The World Cultures collection is relatively small at less than 2000 objects. It forms part of the Archaeology collection which also includes Egyptology. The collection was founded by the Sheffield Literary and Philosophical Society and was transferred to Sheffield’s first public museum at Weston Park in 1875. It is a ‘closed’ collection which means no objects will be added to it. It comprises objects mainly made from natural materials like wood, plant fibre, textile and hide and dates from the early 1900s to 2000s. They are non-European objects collected from:
Africa: West, Central and Southern AfricaAsia: Borneo, China, India, Japan and Indonesiathe Americas: Sub-arctic, North America (Woodlands and Plains material), Northwest Coast and South AmericaOceania (group of islands in the Pacific Ocean): Papua New Guinea, New Zealand, Australia, Solomon Islands, Vanuatu and Tahiti
These objects reflect links between the local people and rest of the world. It shows European trade, customs, ideas, beliefs, craftsmanship and interventions. Objects range from personal accessories to warrior shields. They were mainly collected by missionaries. Others were bought at auctions, exchanges with other museums and donations from the public. There is also a significant Americas collection donated by the Earl of Wharncliffe to the museum in 1901 (collected by his grandfather 2nd Baron of Wharncliffe) which includes an Native American warrior shirt and Joseph Elliot knife. This knife was made in Sheffield by Joseph Elliot which got sold to the Sioux people who made its hide sheath. It was brought back to Sheffield by 2nd Baron of Wharncliffe.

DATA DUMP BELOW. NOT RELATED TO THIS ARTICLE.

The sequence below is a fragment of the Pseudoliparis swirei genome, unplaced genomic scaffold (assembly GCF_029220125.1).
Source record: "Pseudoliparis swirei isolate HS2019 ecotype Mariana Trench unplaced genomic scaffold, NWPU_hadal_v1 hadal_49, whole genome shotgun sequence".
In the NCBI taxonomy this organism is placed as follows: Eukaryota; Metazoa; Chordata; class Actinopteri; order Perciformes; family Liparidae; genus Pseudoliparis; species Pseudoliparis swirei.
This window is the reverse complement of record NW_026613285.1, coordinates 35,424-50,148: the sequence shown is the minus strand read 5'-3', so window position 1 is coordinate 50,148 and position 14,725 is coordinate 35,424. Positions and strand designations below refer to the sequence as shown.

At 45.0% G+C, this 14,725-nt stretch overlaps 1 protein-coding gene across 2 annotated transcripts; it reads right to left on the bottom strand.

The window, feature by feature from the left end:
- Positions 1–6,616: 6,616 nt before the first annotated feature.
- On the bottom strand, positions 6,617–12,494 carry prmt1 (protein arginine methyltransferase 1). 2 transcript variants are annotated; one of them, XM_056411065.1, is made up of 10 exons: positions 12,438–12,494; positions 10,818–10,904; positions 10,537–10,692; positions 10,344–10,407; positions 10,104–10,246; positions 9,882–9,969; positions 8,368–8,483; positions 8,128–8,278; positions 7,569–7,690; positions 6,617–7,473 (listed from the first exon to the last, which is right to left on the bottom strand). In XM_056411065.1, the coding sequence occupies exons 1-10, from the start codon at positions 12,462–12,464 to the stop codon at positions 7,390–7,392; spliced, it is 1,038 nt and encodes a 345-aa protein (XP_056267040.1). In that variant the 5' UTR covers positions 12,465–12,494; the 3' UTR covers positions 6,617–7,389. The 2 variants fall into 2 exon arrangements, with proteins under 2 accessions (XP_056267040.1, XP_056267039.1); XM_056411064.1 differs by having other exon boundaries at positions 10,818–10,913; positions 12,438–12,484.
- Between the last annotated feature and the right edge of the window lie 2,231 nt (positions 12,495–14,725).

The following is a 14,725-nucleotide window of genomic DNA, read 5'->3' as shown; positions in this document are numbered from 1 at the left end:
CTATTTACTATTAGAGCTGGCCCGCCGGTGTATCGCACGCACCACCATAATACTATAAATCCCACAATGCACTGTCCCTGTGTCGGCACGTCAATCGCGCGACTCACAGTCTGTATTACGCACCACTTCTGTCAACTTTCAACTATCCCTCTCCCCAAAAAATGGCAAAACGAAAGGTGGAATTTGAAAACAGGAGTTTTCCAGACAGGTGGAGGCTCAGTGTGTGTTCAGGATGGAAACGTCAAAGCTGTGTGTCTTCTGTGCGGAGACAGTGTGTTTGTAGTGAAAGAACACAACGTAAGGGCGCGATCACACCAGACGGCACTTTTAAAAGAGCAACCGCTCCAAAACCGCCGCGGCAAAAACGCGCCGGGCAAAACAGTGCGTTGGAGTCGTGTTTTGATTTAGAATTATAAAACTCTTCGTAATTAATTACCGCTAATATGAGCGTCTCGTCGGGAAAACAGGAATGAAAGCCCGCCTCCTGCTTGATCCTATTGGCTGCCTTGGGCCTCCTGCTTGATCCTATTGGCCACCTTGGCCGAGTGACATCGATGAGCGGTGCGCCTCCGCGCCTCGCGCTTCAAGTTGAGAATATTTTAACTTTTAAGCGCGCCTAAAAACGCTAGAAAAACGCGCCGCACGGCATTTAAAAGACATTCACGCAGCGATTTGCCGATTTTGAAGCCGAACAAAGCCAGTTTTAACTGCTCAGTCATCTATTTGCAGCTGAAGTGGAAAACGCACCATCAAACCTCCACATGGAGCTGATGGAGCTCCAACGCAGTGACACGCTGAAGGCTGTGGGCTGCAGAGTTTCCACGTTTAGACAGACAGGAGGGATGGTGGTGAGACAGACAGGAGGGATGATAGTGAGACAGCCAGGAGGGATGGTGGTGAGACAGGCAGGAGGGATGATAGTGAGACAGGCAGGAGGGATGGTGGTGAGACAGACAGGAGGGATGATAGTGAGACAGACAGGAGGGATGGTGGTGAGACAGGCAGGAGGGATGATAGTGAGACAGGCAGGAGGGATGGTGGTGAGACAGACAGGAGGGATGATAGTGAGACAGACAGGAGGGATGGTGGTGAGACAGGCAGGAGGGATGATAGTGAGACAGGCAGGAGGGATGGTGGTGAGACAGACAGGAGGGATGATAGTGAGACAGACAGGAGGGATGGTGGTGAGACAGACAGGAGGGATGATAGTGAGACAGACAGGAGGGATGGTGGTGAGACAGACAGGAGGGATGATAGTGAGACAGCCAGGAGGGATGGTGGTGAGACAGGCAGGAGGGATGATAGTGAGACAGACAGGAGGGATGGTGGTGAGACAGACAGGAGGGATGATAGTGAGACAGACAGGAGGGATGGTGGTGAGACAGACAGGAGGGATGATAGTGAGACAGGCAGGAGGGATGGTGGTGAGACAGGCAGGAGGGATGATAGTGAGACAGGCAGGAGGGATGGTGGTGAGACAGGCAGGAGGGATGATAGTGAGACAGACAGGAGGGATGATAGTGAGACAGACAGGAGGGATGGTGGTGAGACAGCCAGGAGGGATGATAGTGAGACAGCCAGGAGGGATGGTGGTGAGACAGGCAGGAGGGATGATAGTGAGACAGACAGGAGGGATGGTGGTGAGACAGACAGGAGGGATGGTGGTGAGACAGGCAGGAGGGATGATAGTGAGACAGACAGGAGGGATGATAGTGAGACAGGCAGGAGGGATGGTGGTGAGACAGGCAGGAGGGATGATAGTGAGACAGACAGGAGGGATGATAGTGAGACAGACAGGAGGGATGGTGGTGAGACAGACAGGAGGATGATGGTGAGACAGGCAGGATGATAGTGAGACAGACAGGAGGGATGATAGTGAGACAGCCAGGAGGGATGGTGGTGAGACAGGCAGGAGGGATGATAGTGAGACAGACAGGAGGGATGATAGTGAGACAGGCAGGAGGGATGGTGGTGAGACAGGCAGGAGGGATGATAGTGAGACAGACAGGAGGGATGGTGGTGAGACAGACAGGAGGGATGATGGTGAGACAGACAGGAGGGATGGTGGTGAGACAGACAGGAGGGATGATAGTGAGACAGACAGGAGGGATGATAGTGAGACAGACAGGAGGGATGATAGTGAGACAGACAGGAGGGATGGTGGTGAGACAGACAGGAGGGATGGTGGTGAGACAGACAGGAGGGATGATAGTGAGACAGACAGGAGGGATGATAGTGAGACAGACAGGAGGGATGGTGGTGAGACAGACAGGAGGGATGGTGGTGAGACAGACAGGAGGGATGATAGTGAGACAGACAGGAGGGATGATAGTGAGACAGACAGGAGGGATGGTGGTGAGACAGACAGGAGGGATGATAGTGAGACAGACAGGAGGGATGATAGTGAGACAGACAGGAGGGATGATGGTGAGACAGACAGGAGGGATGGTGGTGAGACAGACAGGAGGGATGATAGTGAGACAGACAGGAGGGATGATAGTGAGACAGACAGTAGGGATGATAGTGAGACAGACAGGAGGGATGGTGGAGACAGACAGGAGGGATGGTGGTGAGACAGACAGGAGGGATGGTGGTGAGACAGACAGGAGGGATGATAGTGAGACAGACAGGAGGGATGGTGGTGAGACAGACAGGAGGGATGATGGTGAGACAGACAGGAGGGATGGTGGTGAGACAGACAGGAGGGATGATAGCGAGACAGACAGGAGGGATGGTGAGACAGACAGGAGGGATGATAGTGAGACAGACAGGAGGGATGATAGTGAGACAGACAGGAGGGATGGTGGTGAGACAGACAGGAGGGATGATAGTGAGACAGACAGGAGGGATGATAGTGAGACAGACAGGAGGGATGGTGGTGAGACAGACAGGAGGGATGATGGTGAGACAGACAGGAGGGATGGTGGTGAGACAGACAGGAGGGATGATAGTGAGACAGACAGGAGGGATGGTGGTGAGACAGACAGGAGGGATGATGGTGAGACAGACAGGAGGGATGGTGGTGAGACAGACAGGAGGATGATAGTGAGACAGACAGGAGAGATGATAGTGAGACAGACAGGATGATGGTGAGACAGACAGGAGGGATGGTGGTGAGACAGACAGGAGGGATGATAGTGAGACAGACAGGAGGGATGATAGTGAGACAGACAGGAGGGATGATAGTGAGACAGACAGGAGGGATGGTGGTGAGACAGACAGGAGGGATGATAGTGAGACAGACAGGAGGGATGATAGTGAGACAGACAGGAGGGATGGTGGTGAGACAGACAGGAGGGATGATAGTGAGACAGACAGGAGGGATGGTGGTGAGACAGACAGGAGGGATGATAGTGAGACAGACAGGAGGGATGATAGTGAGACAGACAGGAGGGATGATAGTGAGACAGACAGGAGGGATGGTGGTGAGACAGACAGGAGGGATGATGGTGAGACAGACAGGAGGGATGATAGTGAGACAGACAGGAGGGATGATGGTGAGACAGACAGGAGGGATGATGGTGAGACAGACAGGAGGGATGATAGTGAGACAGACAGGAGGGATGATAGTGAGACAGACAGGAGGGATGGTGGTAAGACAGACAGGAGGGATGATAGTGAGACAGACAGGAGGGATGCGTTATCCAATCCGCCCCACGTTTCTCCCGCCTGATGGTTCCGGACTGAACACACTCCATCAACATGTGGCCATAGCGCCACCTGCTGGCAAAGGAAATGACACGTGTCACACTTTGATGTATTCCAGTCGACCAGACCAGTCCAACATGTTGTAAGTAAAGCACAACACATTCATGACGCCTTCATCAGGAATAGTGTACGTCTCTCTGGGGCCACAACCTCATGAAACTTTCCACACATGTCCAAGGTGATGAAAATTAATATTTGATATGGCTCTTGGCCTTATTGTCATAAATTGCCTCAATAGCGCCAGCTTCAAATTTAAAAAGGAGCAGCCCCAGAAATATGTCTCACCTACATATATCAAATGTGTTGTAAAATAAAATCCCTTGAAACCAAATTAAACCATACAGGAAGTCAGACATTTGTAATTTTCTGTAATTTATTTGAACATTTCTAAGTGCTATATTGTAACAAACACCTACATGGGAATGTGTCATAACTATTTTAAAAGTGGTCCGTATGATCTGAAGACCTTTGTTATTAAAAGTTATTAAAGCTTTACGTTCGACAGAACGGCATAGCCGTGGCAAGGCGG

As part of the Precious Cargo project, this collection has been researched and documented since April 2010 with the aim of providing physical and intellectual access to the public. It tells the story of how these objects people treasured came to Sheffield, their journey and relevance in today’s life. In addition, a group of young people working as co-curators has been learning about and working with this collection in the past year. They have chosen objects to be displayed in the Treasures Gallery at Weston Park Museum in March 2012 as part of the London 2012 Cultural Olympiad programme.
Read more about the missionaries who collected these objects here